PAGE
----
"Daily print circulation and print advertising each have fallen by about half over the last decade," said Alan Mutter, a newspaper editor turned media consultant with Tapit Partners. "Given this unabated trend, it is possible that more newspapers either will reduce the number of days of the week that they print or do home delivery, or stop printing altogether."
The News and the Post have seen steep circulation declines since the pre-recession days of 2007, when they each claimed upwards of 700,000 daily print readers. During the six months that ended on March 31, the former averaged 313,178 weekday print editions and the latter 261,312, according to the most recent data from the Alliance for Audited Media. The News hiked its newsstand price from $.75 to $1.25 in June; the Post from $.75 to $1 in 2012. (Remember when they used to cost 25 cents each?)
Nor have they been immune to newsroom shrinkage. The News, which had an editorial budget hovering around $40 million as recently as 2011, according to a source with knowledge of the books, has handed out dozens of pink slips over the past three years, while the Post reduced its newsroom headcount by 10 percent in 2013, its first such culling since the early '90s. The Post's annual losses are unconfirmed, but they are understood to amount to tens of millions of dollars, which has been a drag on News Corp. during its re-structuring as a publishing-focused company scrambling to return value to shareholders.
At the same time, both papers have been repositioning themselves as digitally-forward brands with growing web audiences—29.5 million unique U.S. visitors across desktop and mobile platforms for nydailynews.com in September, up from 25.7 million during the same month last year, according to the measurement firm comScore; a little under 15 million for nypost.com, up from 8.6 million. If you toss in their ancillary web properties, the September 2014 totals rise to 43 million for Daily News America, which includes sister site U.S. News & World Report, and 18.3 million for the New York Post Digital Network, which includes PageSix.com and Decider.com.
The Post's digital makeover has taken shape over the past year. It relaunched its antiquated website last September and traffic is up significantly from the years before relaunch, when nypost.com was pulling just a few-million readers each month. During Advertising Week this September, a street team was handing out free jars of gummy bears touting the Post's "20 million monthly visitors."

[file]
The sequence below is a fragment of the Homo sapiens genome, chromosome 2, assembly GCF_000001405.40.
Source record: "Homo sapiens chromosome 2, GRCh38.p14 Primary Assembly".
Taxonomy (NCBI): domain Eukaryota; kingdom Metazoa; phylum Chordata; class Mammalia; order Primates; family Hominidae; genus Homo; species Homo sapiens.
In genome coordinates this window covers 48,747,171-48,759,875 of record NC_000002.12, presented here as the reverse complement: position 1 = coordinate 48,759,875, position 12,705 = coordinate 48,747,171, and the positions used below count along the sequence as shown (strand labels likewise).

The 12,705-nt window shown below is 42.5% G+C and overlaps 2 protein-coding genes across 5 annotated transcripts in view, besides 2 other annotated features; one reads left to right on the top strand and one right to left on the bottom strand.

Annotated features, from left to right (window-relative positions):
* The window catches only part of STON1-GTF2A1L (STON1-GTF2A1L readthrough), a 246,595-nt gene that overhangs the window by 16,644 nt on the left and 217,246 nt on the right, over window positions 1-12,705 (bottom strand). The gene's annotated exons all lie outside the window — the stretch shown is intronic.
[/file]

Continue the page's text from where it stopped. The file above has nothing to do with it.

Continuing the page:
With last year's redesign, the Post spun off PageSix.com as a standalone URL capitalizing on the paper's infamous gossip column. And in August, it launched Decider, a pop culture site with sharp, Vulture-esque coverage of streaming television. The Post also created a content studio to work with advertisers on sponsored posts and native campaigns, which marketers now prefer over traditional banner ads because these newer units mimic editorial storytelling.
The News, meanwhile, has staffed up its bench of web writers to create a prodigious online hub featuring sensational stories from coast to coast and every corner of small-town America in between.
In the process, nydailynews.com became one of the largest U.S. newspaper websites, trailing broadsheets like The New York Times, USA Today and The Washington Post. (The site claims a digital audience closer to 50 million based on Adobe Analytics.)
The News is using that scale to court national advertisers.
“The journalism we’re delivering is engaging for an audience outside New York City,” editor-in-chief Colin Myler told Digiday recently. “We’re a 24-hour news business that just happens to produce a newspaper.”
Digital growth is one thing, but if the Post and the News were to eventually kill their print editions, they'd look even more unrecognizable from the fearsome, influential metro tabloids they once were, said veterans who spoke on condition of anonymity to avoid discussing their former employers publicly: Fewer journalists (and likely younger or cheaper ones at that) and fewer sales reps; no more printers' and drivers' unions; a wide audience bearing little resemblance to the New York everymen and power brokers who devoured the papers during their glory days; a mix of content that will look increasingly indistinguishable from any number of clicky competitors, from Mail Online to The Huffington Post.
"They both appear to be caught in a bit of a no man's land where print provides revenue but is dying, and they don't have anything proprietary that makes them compelling online," one of the veterans said. "If they didn't have a print product to provide them with some sort of differentiating credibility, what would they be?"